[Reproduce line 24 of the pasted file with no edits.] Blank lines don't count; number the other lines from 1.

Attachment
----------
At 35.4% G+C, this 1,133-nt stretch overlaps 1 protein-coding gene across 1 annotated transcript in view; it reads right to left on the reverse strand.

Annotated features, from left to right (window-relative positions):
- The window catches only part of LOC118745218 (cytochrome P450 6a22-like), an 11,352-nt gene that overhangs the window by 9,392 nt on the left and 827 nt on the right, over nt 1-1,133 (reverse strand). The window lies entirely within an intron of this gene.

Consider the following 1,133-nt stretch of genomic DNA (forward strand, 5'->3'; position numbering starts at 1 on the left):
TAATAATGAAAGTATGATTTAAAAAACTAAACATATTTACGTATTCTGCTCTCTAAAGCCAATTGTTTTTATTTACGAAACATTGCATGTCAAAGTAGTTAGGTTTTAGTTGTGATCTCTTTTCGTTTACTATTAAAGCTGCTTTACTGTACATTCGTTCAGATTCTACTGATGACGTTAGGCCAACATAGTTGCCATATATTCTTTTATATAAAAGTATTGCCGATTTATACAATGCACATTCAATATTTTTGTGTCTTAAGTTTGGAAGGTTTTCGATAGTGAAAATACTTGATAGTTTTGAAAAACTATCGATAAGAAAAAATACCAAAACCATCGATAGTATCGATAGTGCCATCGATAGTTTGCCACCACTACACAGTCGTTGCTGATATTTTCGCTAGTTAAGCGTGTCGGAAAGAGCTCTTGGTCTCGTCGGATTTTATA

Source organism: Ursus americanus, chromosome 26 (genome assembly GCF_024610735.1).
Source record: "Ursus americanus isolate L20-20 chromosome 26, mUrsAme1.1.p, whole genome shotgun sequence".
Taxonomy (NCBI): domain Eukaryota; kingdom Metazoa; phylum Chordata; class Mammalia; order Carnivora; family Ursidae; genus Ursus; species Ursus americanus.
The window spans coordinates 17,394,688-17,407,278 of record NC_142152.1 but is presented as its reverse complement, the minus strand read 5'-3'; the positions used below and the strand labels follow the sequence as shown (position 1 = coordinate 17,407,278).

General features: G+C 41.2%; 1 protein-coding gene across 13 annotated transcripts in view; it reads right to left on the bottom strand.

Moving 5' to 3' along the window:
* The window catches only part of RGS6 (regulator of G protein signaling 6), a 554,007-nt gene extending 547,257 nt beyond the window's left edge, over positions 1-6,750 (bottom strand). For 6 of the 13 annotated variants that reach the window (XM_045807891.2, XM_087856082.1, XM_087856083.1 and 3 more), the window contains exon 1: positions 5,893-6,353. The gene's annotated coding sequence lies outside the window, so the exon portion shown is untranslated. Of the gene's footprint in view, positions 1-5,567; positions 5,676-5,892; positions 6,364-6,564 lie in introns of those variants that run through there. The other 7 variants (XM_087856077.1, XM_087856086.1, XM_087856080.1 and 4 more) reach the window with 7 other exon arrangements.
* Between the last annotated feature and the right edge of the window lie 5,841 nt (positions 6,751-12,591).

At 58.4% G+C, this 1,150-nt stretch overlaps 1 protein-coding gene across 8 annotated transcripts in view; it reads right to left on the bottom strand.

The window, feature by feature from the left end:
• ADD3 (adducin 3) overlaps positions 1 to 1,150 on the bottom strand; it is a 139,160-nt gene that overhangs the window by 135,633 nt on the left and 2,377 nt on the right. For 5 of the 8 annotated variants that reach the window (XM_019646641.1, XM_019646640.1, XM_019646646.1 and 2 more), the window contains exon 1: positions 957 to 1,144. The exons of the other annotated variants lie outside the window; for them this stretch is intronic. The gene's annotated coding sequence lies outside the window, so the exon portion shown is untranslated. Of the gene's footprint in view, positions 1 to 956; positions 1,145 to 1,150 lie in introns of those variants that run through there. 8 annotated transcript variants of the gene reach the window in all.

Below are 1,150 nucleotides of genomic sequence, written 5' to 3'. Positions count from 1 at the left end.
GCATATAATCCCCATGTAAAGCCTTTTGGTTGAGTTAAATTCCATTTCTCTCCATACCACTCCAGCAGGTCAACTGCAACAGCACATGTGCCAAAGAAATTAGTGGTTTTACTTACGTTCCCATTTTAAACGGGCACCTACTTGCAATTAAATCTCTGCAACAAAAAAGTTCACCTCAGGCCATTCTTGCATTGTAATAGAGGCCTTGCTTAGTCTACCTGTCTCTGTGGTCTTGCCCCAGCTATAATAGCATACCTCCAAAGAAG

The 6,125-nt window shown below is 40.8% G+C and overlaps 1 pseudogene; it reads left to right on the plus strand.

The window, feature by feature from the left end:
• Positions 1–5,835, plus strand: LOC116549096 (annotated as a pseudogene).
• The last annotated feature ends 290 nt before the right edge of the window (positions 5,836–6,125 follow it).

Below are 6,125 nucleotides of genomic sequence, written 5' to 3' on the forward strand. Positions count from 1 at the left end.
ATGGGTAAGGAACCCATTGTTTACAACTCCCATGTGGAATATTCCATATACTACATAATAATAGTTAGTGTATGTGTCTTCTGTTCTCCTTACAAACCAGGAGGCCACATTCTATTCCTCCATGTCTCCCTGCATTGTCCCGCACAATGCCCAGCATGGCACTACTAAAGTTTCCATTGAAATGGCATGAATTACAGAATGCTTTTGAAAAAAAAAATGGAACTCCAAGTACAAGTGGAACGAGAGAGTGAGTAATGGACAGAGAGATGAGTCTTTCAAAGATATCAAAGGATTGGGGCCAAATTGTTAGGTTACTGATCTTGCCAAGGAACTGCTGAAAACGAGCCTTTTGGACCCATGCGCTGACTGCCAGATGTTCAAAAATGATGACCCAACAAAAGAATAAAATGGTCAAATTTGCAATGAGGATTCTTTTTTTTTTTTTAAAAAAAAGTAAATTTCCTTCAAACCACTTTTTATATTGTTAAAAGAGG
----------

ATGGGTAAGGAACCCATTGTTTACAACTCCCATGTGGAATATTCCATATACTACATAATAATAGTTAGTGTATGTGTCTTCTGTTCTCCTTACAAACCAGGAGGCCACATTCTATTCCTCCATGTCTCCCTGCATTGTCCCGCACAATGCCCAGCATGGCACTACTAAAGTTTCCATTGAAATGGCATGAATTACAGAATGCTTTTGAAAAAAAAAATGGAACTCCAAGTACAAGTGGAACGAGAGAGTGAGTAATGGACAGAGAGATGAGTCTTTCAAAGATATCAAAGGATTGGGGCCAAATTGTTAGGTTACTGATCTTGCCAAGGAACTGCTGAAAACGAGCCTTTTGGACCCATGCGCTGACTGCCAGATGTTCAAAAATGATGACCCAACAAAAGAATAAAATGGTCAAATTTGCAATGAGGATTCTTTTTTTTTTTTTAAAAAAAAGTAAATTTCCTTCAAACCACTTTTTATATTGTTAAAAGAGG